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Semenya takes fight to court for third time, seeks to defend Olympic title

ATHLETICS By Robert Abong'o | February 25th 2021
South African 800 meters Olympic champion Caster Semenya arrives for a landmark hearing at the Court of Arbitration (CAS) in Lausanne on February 18, 2019. (Photo by Harold CUNNINGHAM / AFP)

Two-time Olympic 800 metres champion Caster Semenya has filed an application to the European Court of Human Rights seeking to overturn regulations restricting testosterone levels in female athletes. 

The 30-year-old South African has failed twice in legal battles seeking to overturn the protocols requiring women with high testosterone to take medication to contest internationally between 400 meters and a mile.

On social media on Thursday, February 25, Semenya confirmed she would try for a third time, with hopes of defending her title in the Tokyo Olympics this year.

“I hope the European court will put an end to the longstanding human rights violations by World Athletics against women athletes. All we ask is to be allowed to run free, for once and for all, as the strong and fearless women we are and have always been,” read part of a press release.

“This fight is not just about me, it's about taking a stand and fighting for dignity, equality and the human rights of women in sport. All we ask is to be able to run free as the strong and fearless women we are!! Thank you to all of those who have stood behind me,” the Olympic champion posted on Twitter.

World Athletics' governing introduced a rule in 2019 that required athletes with Differences of Sexual Development (DSD) must either take medication to participate in track events from 400 metres to a mile or switch to another distance.

The body argued high testosterone levels gave the athletes a competitive advantage over others.

“Throughout this long battle, World Athletics has always maintained that its regulations are lawful and legitimate and that they represent a fair, necessary and proportionate means of ensuring the rights of all female athletes to participate on fair and equal terms,” they said in a statement.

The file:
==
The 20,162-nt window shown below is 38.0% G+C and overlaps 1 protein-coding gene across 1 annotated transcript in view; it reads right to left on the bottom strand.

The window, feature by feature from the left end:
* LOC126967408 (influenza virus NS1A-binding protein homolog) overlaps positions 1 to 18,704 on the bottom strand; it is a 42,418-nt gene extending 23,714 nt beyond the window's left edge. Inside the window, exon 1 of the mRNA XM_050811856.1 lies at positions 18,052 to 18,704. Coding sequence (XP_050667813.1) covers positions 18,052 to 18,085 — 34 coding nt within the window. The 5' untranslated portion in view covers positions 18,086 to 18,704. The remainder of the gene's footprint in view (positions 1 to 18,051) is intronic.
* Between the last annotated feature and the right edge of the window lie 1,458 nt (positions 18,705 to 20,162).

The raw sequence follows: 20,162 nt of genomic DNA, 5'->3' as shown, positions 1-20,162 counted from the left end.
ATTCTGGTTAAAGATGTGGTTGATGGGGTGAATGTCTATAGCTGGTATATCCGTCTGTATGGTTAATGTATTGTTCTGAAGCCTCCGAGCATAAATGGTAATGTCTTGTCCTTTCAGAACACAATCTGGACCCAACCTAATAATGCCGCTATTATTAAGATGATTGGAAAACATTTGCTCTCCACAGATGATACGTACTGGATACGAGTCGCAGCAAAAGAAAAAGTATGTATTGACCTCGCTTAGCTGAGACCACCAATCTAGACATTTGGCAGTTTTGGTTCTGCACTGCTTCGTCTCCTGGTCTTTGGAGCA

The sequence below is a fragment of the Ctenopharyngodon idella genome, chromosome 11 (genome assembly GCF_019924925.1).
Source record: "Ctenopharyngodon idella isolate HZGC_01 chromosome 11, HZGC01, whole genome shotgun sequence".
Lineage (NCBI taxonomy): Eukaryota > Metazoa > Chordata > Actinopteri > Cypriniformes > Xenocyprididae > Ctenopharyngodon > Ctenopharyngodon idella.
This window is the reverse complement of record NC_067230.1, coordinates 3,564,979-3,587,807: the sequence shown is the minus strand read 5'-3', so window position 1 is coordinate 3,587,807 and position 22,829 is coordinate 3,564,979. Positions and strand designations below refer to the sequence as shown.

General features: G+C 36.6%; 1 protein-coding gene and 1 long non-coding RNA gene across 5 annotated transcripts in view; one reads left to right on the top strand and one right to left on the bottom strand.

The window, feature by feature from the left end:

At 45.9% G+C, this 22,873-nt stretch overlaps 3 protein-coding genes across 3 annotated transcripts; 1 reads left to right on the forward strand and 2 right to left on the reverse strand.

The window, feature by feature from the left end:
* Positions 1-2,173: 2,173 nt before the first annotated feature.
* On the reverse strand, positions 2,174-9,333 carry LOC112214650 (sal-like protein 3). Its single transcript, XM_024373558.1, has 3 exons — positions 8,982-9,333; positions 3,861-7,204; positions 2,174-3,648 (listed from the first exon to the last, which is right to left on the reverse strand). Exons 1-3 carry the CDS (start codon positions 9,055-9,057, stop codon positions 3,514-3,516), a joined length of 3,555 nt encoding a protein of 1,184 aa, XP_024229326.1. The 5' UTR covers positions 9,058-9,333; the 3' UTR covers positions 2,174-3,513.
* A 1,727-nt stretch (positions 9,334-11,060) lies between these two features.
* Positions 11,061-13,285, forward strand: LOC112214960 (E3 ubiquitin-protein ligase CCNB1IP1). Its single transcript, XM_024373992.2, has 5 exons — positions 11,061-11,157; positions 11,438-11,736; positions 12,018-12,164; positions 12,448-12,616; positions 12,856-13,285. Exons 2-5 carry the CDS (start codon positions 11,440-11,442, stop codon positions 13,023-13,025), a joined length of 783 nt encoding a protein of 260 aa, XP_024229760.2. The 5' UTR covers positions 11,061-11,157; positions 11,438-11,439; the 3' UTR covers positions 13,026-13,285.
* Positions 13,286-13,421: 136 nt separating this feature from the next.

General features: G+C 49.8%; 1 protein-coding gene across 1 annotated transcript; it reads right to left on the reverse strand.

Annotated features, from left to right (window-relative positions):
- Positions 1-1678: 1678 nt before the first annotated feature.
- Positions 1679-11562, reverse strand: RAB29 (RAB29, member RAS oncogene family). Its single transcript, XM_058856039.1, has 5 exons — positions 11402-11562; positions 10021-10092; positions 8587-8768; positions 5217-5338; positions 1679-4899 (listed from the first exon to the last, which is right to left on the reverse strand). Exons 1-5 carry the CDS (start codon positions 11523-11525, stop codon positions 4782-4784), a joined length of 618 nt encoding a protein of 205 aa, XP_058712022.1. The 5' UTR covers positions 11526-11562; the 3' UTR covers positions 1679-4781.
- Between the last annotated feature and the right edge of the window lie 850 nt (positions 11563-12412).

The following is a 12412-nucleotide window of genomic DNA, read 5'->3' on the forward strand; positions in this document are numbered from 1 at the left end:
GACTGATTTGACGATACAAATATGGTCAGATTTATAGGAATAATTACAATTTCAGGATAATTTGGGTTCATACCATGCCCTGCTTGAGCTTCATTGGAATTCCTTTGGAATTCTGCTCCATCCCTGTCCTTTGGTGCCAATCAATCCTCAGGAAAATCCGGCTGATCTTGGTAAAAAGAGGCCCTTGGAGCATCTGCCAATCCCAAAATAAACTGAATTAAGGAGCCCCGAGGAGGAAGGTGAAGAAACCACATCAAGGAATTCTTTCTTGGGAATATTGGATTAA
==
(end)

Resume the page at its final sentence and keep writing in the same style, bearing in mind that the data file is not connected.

South Africa's Caster Semenya raises her arms after her first-place finish in her women's 800m semi-final during the London 2012 Olympic Games at the Olympic Stadium August 9, 2012. [REUTERS/David Gray (BRITAIN - Tags: OLYMPICS SPORT ATHLETICS)

The Court of Arbitration (CAS) upheld the rule, which meant Semenya had to take medication if she wanted to compete.

Semenya lost an appeal again in 2019 when the Swiss Supreme Court briefly suspended the ruling, before withdrawing its decision.

“Fairness in sport is a legitimate concern and forms a central principle of sporting competition. It is one of the pillars on which competition is based,” said the Court.

World Athletics welcomed the decision saying:

“For the last five years, World Athletics has fought for and defended equal rights and opportunities for all women and girls in our sport today and in the future. We, therefore, welcome today's decision by the Swiss Federal Tribunal to uphold our DSD regulations as a legitimate and proportionate means of protecting the right of all female athletes to participate in our sport on fair and meaningful terms."

"Whilst the timeline of the application remains to be determined by the court, Caster remains ever hopeful that she will soon be allowed to return to the starting line in the 800m at international competitions,” read a statement from Semenya’s lawyers on Thursday.

They will argue Switzerland failed in its duties to protect against the damage of Semenya’s rights.

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